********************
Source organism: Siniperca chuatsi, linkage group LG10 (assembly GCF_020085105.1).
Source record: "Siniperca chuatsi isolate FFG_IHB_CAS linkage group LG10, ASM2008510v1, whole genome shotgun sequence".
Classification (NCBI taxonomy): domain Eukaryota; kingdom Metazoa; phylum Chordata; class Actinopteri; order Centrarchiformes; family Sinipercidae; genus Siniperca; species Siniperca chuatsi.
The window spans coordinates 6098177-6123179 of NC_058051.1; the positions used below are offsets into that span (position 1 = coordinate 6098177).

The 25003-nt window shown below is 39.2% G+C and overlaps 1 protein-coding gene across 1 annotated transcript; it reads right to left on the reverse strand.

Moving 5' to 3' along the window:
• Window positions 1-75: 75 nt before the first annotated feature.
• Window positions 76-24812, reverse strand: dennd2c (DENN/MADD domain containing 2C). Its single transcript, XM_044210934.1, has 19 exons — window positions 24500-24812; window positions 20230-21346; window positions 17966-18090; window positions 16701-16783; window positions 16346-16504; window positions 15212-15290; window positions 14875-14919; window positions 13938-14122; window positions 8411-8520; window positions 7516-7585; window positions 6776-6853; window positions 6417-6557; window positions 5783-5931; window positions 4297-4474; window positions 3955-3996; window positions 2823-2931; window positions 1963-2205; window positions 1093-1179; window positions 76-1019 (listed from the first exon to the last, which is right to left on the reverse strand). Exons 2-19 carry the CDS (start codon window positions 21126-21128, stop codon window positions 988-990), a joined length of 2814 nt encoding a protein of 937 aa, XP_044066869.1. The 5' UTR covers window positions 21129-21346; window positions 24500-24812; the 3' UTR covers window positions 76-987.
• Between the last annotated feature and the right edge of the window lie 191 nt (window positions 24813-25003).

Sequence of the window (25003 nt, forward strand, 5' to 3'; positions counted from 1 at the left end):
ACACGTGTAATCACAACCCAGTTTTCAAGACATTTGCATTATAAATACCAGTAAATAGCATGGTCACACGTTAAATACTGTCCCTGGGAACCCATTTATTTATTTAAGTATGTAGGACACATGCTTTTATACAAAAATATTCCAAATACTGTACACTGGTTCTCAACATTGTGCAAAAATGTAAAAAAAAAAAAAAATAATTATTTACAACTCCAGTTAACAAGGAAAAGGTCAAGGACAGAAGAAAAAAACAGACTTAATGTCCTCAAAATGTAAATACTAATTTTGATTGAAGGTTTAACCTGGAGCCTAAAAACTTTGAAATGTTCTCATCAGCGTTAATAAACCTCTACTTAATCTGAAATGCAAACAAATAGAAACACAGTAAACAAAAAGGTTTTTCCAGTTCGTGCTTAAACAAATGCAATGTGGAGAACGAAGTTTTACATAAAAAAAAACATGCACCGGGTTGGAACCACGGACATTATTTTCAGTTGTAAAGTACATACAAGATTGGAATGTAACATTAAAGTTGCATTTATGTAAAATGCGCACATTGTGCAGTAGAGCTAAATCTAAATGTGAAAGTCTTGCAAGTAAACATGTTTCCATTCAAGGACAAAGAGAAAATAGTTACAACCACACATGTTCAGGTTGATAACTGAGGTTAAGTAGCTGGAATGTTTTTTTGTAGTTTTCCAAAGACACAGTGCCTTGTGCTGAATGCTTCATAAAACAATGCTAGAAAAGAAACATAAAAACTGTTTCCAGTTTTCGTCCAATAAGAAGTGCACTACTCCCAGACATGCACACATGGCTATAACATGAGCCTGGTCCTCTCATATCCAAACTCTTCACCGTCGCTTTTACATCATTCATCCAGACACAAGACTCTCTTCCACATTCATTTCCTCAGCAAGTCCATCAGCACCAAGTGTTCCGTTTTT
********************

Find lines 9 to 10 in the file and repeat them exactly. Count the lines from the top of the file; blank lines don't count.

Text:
• Between the last annotated feature and the right edge of the window lie 191 nt (window positions 24813-25003).

Sequence of the window (25003 nt, forward strand, 5' to 3'; positions counted from 1 at the left end):